I consider myself privileged never to have considered migrating to another country. In my lifetime, the Philippines was never perfect, it was never first world, it was never the best; but I never stopped to imagine what it would be like to uprooting myself and my family and start all over again in some other land.
That is why my wife and I built the best and most comfortable home we could afford. This was a decision and investment that paid for itself during this pandemic when everyone had no choice to be stuck at home.
For the last 20 years, we built our home, lives and careers with migration out of the question. While we raised and educated our kids with the dream of giving them the best education and opportunities we can afford, outside this country if necessary, we didn’t consider it for ourselves. As parents, we thought we’d just visit them every now and then if they did decide to spend their lives or settle down in another country. We figured that since our kids’ world is more borderless than the one we grew up in, they should take advantage of the opportunities that come their way, wherever that may be.
But what has happened to the country over the last 5 years has led us to seriously reconsider our future, especially as we start thinking about the worst case scenarios that could befall our nation in the next 10 months that could seriously affect the rest of our lives. I’m 45. My kids are in their teens. We cannot afford to waste 10 of the potentially best years of our lives in a country if it becomes a shithole.
Thanks to where we are now and the very distinct possibility that the Philippines is doomed for more of the same terrible brand of small town leadership, my wife and I are now at that point that we are seriously thinking about leaving everything here and starting over in another country.
We are currently looking at New Zealand, Australia or Canada as our top three choices in case the change that we desperately want for this country we love does not come by May 2022. No decision has been made yet at this point, but for someone who has never ever considered migrating, the sad decision to start seriously thinking about it is mind blowing.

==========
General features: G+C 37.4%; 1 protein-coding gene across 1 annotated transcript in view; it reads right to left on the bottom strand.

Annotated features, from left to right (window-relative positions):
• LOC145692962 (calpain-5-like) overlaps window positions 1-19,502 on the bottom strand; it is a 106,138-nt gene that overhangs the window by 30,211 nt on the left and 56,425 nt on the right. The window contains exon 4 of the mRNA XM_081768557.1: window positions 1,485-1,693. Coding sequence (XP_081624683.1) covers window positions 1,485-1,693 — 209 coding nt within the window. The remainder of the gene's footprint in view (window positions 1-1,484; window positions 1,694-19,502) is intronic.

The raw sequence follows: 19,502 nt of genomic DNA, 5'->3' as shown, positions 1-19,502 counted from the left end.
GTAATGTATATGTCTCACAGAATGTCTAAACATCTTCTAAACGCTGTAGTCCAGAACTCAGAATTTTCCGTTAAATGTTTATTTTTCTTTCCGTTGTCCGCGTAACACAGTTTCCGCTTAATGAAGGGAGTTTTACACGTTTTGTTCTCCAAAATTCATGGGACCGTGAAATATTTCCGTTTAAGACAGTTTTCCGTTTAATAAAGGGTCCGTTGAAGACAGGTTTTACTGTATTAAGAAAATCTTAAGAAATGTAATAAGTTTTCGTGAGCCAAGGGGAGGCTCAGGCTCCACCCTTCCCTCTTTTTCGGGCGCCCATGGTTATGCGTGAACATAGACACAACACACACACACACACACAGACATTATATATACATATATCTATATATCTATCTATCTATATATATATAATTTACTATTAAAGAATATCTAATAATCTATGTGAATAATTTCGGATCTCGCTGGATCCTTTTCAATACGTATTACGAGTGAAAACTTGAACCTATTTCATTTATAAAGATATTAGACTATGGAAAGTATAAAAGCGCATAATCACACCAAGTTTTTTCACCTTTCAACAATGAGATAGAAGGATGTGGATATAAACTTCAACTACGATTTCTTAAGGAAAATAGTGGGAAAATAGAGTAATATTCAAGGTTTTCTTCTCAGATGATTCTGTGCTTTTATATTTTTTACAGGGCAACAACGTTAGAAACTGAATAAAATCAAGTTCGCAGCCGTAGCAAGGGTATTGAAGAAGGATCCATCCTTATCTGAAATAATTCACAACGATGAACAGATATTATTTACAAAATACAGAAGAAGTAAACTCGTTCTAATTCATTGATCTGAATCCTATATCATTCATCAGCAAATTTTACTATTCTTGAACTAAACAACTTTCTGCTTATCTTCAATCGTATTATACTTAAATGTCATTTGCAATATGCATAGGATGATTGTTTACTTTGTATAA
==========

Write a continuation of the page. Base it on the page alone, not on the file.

To be clear, we still do not want to migrate but we are now seriously thinking about it. We have thought of what to do with our house. We have discussed the idea with our teenaged kids. We are looking at the options for employment at our age. Between my wife and me, her current position at a multinational company gives her a better chance of being the breadwinner in the family so I can either be a househusband or a part time Uber driver. I wouldn’t even mind being a grocery bagger or utility boy in a first world country, especially if it means not having to see a public official or government employee do that ugly fascist fist gesture ever again.
It is sad to think that just six years ago, I had confidence in this country and its future. Now, I’m seriously considering leaving it. It is terrifying how quickly things can go terribly wrong and even stay terribly wrong.
If you come to think of it, the only way to ensure that my family does not end up migrating out of frustration is to fight for the country I really want to stay in. Our reason for migration, if ever we do go ahead, is loss of trust and confidence in this country and the reason for that is the current leadership whose values, standards and principles do not align with mine. If that is changed for the better, we will surely stick around.
So I guess that’s it then. The coming months will be critical for our family. While my wife and I do the research and preparations to migrate if necessary, we will also have to fight tooth and nail against the powerful forces of mediocrity so we don’t have to. It looks like it is time to make my last stand in this country.*